It was the coolest thing we have done since setting out. The children were as polite as could be and nearly as cute as my own grand kids. The Principal and Teachers were friendly, professional, and clearly dedicated to the little ones in their charge. It was a real honor to be a part of their lives for just a little while, and Fox Town is now on our “must visit” list whenever we come this way.
In addition to the school visit we found fruit, milk, and even ICE CREAM while shopping the three small stores in the town. Everyone greeted us with a smile and a wave. A 10 pound block of ice was ours for just $5. The only shortfall was water, 5 gallons cost $6.50 and you had to return the bottle. Since we have a few days left in our tanks we decided to pass on the water, though we are in full conservation mode until finding some place to fill the tanks. (Yes, a water maker would make life easier right now, but this is the first time in 18 months where water on board is a concern.)
|Principal Curry with the teacher and assistant.|
One more thing about Fox Town. The anchorage is one of the prettiest ones we have been in. It is surrounded by little islands of rock, reminding me of the northeast coast of the US. The water isn't that deep, it is a bit of a dink ride to the dock, and there is enough fetch to make the place a little bumpy when the winds clock up to 20+ out of the east. It is still better than Dinner Key for most wind directions, and Kintala had no problem finding a good place to sit for a few days.
|Kintala in the background.|
After our school visit there was still enough time in the day to get underway. The plan was to sail to Powell Cay today, roughly 20 NM. The forecast for the Abacos is in a bit of a rut, ENE winds 15 to 20 with seas of 3 to 5 feet. It has been that way for nearly two weeks, and is forecast for the same as far into the future as the forecast goes. So, if one wants to get anywhere, 20 knots and five foot seas is what one gets to go in. Of course, the course to Powell Cay put the wind and waves directly on the bow.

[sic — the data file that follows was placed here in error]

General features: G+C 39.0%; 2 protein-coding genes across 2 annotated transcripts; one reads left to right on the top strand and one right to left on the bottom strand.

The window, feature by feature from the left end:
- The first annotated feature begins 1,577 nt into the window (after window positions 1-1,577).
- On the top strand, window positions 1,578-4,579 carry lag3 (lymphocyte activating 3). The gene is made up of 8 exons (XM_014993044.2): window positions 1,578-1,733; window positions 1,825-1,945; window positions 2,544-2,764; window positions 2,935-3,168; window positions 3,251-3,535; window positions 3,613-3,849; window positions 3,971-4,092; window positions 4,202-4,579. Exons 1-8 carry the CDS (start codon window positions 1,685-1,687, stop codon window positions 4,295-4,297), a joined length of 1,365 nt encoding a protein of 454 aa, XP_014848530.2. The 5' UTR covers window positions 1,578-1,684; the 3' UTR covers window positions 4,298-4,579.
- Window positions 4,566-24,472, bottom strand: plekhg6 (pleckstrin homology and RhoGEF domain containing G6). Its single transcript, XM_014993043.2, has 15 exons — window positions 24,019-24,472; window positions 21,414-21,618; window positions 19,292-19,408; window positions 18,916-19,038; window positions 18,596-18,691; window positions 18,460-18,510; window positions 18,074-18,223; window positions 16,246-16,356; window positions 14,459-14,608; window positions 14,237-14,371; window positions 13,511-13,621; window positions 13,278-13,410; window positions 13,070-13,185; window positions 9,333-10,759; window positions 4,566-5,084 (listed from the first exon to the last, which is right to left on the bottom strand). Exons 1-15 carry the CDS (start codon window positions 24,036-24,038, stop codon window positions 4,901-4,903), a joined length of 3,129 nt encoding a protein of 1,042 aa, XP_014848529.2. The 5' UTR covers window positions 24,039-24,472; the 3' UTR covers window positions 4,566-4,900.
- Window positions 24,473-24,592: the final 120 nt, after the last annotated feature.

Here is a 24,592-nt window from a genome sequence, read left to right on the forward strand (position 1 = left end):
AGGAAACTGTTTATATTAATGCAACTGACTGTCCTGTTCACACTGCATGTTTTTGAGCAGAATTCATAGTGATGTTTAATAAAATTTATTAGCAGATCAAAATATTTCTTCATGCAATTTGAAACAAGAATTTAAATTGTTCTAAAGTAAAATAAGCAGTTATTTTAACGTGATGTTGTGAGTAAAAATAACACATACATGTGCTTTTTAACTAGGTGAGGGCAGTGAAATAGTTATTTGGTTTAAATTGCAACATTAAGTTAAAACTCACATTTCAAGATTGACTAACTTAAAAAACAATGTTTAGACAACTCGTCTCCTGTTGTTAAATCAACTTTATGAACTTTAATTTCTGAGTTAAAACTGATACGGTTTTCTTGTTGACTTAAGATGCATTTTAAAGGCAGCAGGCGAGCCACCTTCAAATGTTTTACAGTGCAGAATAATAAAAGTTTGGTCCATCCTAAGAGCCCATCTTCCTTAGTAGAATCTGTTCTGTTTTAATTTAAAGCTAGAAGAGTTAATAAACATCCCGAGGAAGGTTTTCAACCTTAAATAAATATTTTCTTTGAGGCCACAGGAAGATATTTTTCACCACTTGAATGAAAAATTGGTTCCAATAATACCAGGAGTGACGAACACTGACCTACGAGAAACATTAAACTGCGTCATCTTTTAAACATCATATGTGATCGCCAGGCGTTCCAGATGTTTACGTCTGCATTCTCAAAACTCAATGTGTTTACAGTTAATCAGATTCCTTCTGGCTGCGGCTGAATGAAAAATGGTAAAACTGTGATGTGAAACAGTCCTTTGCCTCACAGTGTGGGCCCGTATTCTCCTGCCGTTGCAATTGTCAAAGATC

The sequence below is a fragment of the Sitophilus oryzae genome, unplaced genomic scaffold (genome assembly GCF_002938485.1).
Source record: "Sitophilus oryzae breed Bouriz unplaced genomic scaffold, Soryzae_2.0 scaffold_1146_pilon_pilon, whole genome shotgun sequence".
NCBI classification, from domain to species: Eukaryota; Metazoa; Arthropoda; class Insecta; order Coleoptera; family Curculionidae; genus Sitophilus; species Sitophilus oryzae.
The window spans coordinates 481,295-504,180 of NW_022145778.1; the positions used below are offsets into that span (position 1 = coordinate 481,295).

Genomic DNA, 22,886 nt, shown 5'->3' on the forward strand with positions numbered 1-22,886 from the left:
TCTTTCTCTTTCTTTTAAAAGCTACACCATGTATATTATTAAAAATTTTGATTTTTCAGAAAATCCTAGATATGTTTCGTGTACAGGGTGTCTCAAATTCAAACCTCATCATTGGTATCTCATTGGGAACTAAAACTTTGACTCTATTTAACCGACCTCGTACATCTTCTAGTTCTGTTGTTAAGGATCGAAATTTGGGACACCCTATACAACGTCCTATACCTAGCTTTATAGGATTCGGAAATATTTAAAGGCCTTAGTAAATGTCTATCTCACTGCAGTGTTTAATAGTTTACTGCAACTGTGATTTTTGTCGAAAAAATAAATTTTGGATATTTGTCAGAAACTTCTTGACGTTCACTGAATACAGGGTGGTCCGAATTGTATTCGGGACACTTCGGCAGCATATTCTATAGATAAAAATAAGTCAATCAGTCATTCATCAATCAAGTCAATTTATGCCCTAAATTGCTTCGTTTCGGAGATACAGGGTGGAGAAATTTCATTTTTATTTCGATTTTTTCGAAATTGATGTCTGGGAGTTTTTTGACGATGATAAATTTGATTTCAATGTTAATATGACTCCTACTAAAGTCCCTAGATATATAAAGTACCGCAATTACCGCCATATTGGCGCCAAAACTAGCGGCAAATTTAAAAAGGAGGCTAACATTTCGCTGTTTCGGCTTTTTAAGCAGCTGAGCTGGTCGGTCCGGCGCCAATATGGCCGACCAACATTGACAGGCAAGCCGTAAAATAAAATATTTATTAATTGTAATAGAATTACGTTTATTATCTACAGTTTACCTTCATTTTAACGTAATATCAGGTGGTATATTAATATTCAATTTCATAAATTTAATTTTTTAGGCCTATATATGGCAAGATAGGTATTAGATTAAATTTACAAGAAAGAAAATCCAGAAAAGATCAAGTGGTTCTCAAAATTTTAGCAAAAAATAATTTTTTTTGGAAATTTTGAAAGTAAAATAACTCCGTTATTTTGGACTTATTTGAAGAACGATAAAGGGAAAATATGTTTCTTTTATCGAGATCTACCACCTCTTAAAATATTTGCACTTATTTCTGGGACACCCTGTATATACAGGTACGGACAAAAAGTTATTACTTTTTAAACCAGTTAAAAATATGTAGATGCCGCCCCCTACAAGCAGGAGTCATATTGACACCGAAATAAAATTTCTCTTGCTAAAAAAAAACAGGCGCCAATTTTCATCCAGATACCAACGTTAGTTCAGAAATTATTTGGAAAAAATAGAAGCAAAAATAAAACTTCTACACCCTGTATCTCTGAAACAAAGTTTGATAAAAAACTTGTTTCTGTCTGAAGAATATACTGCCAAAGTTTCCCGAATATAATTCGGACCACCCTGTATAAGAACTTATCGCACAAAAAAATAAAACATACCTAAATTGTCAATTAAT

Kintala's crew has gotten used to 5 foot seas breaking over the bow. Kintala herself doesn't mind 5 foot waves breaking over the bow so long as she has enough push to shoulder them aside. Ah, but the WesterBeast... The Beast and I have come to an uneasy kind of truce. I check it every single day we are under way, keep the revs down, and basically treat it like some kind of temperamental VIP who demands all the green M&Ms be taken from the bowl and the bottled water be shipped directly from France. In return the Beast has rumbled along with no complaints. It isn't using any coolant, isn't using any oil, and runs at a constant 178°. (Amazing what a heat exchanger overhaul will do. But hp is not the Beast's forté. It will get us in and out of an anchorage and motor us along, so long as we don't task it with too many 5 foot hills to climb. Insist on that and boat speed will fall by a third in each 5 footer, bringing Kintala to a stop with the third hit in a row. A fourth will have her backing up, Beast or no Beast. Three, four, and even five consecutive hits greeted the bow once we turned on course. Twenty miles is a long, long way in those kinds of conditions.
|The medical center in town. My granddaughters would love this!|
So the decision was made to abort to Crab Cay instead. Roughly the same heading but half the distance away. An hour or so later it was still nearly half the distance away. The Beast was just no match for the waves, and there was no point of sail that would work to cover the distance, even with multiple tacks. Even it there were, time was running out of the day for making multiple tacks.
Off the wind lay Allan's Pensacola Cay, only four miles away and with an anchorage that would offer some protection for the night. Also a place we skipped last year and wanted to see, so changing destinations yet again was an easy call. Deb turned Kintala off the wind and I spun out the staysail. Where we had been struggling to keep the average speed above 2 knots, now we were making 5+. Definitely an easy call. An added bonus was that the waves were not quite as tight to the bow, though we were still running sluices of water down the toe rail to pour off the side decks. Within two hours the hook was down, the deck set up for the night, and I had a sandwich and cold Rum & Coke in hand – complete with ice.
|The colors here are stunning. There is simply no way to capture them on film.|
Tomorrow we will try and get a little further east by leaving in the morning before the winds start their daily ramp up. That is the plan anyway.
|Kintala swinging in the light wind.|
|Kacey this one's for you. One of the local bars with the ever-present Kalik sign.|
|The anchorage at Allen's Pensacola|